2005 müssen wir für die Vergangenheit bezahlen

Der Anfang eines jeden Jahres ist die Hauptsaison für Wirtschaftsprognostiker. Mit wenigen Ausnahmen versuchen die Wall-Street-Ökonomen eine so optimistische Interpretation zu geben, wie es die Daten zulassen: Sie wollen, dass ihre Kunden Aktien kaufen, und schwarz malende Prognostiker tragen wenig zum Verkauf bei.

Doch selbst die Händler sagen für 2005 eine schwächere amerikanische Wirtschaft voraus als für 2004. Ich stimme dem zu und bin eigentlich noch pessimistischer: 2005 beginnen wir unter Umständen, für vergangene Fehler zu bezahlen.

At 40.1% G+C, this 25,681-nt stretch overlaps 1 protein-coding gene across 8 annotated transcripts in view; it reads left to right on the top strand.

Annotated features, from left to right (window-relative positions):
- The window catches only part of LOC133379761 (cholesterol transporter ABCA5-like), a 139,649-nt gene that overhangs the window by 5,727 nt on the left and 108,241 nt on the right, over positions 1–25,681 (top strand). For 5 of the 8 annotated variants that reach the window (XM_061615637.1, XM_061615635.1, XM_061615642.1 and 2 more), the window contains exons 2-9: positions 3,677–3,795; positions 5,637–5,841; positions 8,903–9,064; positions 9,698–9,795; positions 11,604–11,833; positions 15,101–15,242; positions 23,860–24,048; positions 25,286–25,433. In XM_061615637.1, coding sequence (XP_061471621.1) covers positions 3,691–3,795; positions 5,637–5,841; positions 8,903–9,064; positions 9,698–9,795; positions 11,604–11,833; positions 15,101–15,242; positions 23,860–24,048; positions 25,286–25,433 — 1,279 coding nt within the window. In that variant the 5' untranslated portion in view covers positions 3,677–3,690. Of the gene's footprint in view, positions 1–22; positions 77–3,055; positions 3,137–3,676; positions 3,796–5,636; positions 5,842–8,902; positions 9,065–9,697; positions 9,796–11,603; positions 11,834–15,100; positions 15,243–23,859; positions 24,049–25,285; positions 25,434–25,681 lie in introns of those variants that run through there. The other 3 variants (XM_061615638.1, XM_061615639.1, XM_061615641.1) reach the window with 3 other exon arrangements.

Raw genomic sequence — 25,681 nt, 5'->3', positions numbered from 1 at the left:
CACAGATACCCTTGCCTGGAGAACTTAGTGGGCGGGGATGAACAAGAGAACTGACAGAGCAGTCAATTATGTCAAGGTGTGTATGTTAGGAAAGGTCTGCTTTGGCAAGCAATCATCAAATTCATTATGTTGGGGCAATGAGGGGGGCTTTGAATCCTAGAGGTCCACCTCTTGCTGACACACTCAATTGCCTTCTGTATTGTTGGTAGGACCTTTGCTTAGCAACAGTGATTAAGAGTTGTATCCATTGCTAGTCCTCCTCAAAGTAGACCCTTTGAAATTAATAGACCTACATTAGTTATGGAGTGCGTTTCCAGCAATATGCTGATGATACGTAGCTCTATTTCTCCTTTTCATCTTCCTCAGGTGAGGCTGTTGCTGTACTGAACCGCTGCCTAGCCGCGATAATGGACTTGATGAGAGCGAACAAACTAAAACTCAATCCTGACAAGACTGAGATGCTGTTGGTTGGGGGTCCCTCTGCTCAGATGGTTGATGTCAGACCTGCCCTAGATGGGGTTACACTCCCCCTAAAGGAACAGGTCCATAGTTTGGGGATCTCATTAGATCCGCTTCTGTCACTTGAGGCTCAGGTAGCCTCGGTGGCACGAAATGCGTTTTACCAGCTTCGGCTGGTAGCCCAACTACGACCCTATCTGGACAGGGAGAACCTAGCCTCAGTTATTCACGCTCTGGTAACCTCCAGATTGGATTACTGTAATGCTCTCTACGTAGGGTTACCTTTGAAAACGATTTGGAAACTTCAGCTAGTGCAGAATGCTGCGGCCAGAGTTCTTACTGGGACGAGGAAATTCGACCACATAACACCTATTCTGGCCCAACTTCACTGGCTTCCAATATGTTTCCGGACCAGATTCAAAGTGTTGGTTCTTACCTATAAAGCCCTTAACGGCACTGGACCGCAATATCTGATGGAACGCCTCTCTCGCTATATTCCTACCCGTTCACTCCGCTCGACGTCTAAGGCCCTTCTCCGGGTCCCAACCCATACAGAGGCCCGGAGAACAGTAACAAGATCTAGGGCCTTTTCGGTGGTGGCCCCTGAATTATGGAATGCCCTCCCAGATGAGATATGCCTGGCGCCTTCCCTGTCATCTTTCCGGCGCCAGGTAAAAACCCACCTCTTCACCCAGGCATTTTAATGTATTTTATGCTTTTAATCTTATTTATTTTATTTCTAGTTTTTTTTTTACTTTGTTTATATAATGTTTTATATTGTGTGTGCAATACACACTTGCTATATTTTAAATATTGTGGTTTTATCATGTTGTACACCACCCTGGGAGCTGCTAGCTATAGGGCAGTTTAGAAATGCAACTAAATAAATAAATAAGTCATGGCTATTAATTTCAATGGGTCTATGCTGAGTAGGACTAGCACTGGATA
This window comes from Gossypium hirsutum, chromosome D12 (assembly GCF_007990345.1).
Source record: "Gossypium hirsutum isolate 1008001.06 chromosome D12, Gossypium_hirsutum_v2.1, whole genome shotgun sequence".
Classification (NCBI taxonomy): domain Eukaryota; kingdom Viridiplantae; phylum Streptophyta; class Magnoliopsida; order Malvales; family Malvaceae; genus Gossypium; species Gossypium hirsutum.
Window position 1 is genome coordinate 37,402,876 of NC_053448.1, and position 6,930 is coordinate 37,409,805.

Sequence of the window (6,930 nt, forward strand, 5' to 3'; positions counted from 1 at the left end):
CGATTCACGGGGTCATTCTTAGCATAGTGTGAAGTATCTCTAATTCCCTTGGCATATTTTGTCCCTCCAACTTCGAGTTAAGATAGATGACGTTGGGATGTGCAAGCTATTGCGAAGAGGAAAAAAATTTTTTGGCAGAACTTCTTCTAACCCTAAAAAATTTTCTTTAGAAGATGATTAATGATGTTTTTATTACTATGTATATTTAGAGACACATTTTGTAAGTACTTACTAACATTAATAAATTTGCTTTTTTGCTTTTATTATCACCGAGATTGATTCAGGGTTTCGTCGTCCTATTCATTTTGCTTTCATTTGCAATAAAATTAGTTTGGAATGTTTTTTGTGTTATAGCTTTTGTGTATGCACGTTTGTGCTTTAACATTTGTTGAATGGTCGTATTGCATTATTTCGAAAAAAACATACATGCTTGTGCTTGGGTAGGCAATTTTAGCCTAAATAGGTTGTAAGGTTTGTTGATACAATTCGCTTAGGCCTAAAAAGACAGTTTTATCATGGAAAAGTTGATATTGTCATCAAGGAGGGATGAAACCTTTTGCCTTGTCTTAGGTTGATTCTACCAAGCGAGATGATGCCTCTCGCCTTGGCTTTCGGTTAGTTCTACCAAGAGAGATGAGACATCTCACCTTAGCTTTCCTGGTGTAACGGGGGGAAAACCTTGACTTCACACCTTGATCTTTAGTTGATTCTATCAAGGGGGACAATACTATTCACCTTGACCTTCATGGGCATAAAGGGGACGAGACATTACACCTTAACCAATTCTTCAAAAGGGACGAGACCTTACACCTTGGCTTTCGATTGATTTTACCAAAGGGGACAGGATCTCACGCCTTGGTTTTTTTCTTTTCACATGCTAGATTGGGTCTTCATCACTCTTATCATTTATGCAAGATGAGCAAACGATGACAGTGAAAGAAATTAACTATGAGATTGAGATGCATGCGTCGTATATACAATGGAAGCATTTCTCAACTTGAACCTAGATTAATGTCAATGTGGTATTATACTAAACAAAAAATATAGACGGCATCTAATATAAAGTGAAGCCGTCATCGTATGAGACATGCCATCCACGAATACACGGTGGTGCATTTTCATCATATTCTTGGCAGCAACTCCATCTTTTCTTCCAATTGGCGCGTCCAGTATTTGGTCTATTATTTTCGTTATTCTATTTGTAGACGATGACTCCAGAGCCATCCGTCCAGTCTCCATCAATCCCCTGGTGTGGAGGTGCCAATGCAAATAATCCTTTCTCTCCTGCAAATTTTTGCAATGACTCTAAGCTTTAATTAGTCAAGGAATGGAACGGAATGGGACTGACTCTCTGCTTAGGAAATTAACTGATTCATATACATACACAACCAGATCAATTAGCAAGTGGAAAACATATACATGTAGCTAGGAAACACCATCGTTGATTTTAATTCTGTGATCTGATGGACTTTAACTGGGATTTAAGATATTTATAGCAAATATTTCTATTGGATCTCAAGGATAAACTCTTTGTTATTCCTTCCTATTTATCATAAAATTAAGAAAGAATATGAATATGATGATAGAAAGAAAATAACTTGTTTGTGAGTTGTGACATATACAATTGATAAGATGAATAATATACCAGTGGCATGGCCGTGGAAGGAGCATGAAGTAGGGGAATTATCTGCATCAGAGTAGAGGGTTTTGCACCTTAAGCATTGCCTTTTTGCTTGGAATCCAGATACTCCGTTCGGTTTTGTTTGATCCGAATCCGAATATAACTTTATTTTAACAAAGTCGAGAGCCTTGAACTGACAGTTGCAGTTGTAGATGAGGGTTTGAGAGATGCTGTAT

Die größte globale wirtschaftliche Unsicherheit ist der Ölpreis. Den Ölproduzenten ist es offensichtlich nicht gelungen, den steigenden Bedarf in China vorherzusehen – so weit zur Weisheit und Weitsicht der privaten Märkte. Bereitstellungsprobleme im Nahen Osten (und Nigeria, Russland und Venezuela) spielen auch eine Rolle, wobei George W. Bushs Missgeschick im Irak für noch mehr Instabilität gesorgt hat. Während die Preise im Vergleich zu ihren Spitzenwerten etwas gefallen sind, hat die OPEC deutlich gemacht, dass sie nicht vorhat, starke Preissenkungen zuzulassen.

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